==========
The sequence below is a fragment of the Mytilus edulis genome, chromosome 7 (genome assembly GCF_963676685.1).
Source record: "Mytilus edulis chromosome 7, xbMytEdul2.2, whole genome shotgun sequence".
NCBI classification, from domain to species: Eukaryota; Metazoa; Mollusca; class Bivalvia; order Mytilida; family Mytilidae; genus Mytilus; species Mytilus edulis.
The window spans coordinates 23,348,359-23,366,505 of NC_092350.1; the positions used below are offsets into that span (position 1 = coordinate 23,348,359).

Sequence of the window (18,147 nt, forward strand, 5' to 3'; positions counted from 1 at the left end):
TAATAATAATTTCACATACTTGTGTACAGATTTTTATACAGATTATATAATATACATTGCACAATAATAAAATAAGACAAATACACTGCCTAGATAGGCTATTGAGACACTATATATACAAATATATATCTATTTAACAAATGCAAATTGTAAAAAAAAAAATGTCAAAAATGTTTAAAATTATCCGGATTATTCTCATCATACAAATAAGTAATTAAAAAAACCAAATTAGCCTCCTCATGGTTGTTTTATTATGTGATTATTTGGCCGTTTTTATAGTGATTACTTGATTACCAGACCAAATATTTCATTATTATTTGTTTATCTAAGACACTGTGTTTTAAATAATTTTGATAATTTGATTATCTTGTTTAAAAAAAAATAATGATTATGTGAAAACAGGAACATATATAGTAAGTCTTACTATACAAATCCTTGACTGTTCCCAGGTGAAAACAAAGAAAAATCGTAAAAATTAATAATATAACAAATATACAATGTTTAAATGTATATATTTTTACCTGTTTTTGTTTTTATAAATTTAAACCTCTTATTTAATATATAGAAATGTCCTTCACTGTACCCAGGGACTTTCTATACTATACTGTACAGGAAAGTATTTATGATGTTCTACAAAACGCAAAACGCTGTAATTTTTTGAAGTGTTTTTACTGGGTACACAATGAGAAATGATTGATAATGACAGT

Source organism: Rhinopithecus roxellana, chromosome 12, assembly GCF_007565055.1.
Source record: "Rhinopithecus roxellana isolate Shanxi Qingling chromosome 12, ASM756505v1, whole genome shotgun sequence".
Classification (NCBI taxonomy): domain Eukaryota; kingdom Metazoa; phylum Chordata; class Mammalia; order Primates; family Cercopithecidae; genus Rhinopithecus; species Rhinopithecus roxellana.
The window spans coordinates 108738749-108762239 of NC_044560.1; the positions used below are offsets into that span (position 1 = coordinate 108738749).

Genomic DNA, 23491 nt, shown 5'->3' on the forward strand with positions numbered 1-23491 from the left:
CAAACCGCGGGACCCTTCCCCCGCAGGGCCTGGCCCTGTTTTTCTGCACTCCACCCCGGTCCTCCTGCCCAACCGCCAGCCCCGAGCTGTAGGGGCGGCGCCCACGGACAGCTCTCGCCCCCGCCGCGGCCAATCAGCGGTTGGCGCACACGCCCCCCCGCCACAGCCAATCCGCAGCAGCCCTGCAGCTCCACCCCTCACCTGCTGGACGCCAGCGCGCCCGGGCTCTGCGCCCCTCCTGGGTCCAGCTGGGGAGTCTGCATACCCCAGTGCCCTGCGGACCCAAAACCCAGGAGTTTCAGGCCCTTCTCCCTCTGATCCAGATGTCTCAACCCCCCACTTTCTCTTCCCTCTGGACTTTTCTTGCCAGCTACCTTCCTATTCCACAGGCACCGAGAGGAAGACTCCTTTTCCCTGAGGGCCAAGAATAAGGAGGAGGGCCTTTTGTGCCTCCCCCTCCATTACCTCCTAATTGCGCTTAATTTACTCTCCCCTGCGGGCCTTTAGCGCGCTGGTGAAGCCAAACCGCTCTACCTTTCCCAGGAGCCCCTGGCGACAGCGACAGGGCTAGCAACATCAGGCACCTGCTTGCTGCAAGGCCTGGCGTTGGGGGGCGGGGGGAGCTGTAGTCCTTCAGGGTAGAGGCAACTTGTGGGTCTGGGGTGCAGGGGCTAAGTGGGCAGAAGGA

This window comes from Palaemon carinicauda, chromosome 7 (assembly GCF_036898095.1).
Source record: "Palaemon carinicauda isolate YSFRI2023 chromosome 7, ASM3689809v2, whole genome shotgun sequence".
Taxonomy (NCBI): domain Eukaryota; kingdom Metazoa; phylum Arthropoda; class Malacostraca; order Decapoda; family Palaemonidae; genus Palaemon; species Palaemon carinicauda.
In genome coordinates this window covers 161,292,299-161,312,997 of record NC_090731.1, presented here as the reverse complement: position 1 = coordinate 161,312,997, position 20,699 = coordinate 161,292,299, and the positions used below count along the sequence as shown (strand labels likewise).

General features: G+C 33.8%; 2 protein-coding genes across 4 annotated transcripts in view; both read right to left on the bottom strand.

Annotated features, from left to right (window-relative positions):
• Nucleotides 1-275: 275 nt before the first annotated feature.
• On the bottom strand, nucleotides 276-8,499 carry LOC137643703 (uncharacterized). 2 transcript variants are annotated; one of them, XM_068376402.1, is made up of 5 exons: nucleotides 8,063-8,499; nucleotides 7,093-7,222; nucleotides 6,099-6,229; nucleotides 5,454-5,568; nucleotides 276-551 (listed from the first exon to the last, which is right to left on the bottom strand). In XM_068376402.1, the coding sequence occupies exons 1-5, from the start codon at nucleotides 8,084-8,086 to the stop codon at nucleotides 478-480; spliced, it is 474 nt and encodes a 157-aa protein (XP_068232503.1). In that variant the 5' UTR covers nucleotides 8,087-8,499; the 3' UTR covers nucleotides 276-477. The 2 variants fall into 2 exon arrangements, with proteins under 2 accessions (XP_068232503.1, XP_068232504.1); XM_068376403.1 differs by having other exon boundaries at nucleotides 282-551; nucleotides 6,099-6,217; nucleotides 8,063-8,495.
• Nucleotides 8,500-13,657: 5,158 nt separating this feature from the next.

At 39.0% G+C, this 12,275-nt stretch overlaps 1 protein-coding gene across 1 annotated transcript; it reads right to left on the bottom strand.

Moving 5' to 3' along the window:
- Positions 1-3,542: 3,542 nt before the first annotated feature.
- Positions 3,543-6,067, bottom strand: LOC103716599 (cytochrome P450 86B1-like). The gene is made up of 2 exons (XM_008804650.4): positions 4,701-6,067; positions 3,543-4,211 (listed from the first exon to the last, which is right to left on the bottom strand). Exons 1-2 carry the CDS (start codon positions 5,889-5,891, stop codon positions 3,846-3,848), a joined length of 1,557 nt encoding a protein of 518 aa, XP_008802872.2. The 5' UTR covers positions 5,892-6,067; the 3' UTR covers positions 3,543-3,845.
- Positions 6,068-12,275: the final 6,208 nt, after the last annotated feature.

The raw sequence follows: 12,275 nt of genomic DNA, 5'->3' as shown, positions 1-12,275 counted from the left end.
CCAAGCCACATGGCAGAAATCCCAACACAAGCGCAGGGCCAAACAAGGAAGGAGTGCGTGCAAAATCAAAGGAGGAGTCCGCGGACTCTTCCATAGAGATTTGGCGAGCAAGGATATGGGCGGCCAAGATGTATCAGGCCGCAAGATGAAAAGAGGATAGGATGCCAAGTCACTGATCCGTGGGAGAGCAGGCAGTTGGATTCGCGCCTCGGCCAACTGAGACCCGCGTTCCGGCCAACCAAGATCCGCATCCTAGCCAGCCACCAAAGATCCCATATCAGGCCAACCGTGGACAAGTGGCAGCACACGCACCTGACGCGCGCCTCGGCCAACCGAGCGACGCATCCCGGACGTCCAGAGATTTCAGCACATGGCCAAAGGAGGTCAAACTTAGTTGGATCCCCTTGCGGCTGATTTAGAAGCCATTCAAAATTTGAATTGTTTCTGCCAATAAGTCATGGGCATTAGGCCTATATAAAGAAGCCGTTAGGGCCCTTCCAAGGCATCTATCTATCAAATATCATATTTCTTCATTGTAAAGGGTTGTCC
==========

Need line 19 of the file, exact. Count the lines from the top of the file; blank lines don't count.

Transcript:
• Nucleotides 1-275: 275 nt before the first annotated feature.